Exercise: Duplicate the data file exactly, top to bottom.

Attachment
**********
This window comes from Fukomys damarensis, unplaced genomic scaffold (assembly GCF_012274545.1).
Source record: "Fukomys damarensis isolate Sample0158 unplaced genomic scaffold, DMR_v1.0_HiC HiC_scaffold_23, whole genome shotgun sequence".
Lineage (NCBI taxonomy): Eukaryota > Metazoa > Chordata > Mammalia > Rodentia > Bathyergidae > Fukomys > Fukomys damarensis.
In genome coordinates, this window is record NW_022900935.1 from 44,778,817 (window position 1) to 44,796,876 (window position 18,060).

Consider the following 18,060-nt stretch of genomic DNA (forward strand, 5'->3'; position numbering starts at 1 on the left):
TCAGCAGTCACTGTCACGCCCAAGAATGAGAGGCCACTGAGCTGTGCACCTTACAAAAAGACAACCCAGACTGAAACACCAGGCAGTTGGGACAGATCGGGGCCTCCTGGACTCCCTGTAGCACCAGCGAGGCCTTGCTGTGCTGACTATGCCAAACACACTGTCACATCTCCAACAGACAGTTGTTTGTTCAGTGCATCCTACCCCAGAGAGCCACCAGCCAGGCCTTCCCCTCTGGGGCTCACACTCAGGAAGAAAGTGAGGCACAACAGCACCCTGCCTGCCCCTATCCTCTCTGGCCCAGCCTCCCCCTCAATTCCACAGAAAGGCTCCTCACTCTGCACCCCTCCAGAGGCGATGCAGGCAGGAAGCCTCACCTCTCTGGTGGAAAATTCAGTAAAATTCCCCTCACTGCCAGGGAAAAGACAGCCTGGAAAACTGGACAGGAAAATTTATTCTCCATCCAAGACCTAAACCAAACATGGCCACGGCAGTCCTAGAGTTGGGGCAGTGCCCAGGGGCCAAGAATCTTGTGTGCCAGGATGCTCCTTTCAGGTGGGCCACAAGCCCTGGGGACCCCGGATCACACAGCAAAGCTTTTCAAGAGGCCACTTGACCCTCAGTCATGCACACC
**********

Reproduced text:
This window comes from Fukomys damarensis, unplaced genomic scaffold (assembly GCF_012274545.1).
Source record: "Fukomys damarensis isolate Sample0158 unplaced genomic scaffold, DMR_v1.0_HiC HiC_scaffold_23, whole genome shotgun sequence".
Lineage (NCBI taxonomy): Eukaryota > Metazoa > Chordata > Mammalia > Rodentia > Bathyergidae > Fukomys > Fukomys damarensis.
In genome coordinates, this window is record NW_022900935.1 from 44,778,817 (window position 1) to 44,796,876 (window position 18,060).

Consider the following 18,060-nt stretch of genomic DNA (forward strand, 5'->3'; position numbering starts at 1 on the left):
TCAGCAGTCACTGTCACGCCCAAGAATGAGAGGCCACTGAGCTGTGCACCTTACAAAAAGACAACCCAGACTGAAACACCAGGCAGTTGGGACAGATCGGGGCCTCCTGGACTCCCTGTAGCACCAGCGAGGCCTTGCTGTGCTGACTATGCCAAACACACTGTCACATCTCCAACAGACAGTTGTTTGTTCAGTGCATCCTACCCCAGAGAGCCACCAGCCAGGCCTTCCCCTCTGGGGCTCACACTCAGGAAGAAAGTGAGGCACAACAGCACCCTGCCTGCCCCTATCCTCTCTGGCCCAGCCTCCCCCTCAATTCCACAGAAAGGCTCCTCACTCTGCACCCCTCCAGAGGCGATGCAGGCAGGAAGCCTCACCTCTCTGGTGGAAAATTCAGTAAAATTCCCCTCACTGCCAGGGAAAAGACAGCCTGGAAAACTGGACAGGAAAATTTATTCTCCATCCAAGACCTAAACCAAACATGGCCACGGCAGTCCTAGAGTTGGGGCAGTGCCCAGGGGCCAAGAATCTTGTGTGCCAGGATGCTCCTTTCAGGTGGGCCACAAGCCCTGGGGACCCCGGATCACACAGCAAAGCTTTTCAAGAGGCCACTTGACCCTCAGTCATGCACACC